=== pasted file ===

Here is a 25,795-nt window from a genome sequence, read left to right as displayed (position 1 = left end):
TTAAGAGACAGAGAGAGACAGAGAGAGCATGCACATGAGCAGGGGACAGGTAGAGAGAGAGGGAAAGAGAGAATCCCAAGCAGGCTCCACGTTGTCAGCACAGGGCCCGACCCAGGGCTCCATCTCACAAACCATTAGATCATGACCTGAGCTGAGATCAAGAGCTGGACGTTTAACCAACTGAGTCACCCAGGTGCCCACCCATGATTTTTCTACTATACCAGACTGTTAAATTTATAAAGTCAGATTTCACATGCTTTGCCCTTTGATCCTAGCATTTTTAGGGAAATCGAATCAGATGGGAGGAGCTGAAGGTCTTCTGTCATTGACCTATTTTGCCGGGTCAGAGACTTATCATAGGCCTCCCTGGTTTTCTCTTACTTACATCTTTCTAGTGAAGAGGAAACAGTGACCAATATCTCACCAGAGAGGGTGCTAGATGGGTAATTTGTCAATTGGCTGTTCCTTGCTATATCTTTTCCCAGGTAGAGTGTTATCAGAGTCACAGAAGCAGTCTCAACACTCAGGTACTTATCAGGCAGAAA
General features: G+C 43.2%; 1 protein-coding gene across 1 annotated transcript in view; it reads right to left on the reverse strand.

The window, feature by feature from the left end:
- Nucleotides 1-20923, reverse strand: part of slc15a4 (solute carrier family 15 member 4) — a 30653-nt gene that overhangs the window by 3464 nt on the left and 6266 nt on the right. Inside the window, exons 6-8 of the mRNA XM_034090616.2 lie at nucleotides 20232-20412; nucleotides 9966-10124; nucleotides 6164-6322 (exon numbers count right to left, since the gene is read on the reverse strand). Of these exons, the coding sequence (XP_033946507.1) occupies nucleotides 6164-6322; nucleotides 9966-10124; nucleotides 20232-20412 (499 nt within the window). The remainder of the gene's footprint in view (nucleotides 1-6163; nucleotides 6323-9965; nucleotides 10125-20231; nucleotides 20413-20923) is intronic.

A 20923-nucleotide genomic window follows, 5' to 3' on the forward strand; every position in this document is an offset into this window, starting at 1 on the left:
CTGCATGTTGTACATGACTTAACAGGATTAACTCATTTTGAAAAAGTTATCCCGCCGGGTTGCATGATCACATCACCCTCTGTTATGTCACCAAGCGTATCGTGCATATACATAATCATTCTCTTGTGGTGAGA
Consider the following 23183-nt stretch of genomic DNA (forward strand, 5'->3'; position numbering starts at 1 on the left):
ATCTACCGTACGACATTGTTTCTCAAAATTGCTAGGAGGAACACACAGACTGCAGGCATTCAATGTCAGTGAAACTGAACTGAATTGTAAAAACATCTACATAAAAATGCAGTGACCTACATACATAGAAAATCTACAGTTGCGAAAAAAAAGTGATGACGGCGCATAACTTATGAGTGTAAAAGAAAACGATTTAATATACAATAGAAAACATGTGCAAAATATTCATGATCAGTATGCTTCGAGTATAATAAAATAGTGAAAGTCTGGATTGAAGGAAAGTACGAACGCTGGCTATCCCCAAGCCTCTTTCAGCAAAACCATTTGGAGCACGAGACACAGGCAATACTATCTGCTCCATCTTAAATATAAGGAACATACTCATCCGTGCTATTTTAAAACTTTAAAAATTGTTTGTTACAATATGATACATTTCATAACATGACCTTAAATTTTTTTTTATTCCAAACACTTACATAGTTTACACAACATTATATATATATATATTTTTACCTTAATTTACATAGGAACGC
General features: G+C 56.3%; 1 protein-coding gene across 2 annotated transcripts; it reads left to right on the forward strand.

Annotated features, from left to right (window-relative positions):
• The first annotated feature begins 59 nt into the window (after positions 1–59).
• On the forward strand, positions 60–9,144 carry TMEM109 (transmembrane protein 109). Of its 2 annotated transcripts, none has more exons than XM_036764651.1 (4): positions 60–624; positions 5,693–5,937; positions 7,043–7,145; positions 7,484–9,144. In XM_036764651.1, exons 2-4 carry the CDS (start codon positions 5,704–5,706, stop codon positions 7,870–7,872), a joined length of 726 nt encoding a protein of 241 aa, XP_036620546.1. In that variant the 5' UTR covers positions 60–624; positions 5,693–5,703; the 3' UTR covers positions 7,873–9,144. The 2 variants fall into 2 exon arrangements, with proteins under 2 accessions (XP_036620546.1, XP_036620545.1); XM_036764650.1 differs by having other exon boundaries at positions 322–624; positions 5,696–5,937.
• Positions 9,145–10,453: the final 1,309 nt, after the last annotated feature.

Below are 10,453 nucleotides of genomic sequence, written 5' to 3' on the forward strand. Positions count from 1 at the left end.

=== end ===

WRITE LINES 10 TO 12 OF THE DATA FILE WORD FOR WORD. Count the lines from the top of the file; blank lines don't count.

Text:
General features: G+C 56.3%; 1 protein-coding gene across 2 annotated transcripts; it reads left to right on the forward strand.

Annotated features, from left to right (window-relative positions):
• The first annotated feature begins 59 nt into the window (after positions 1–59).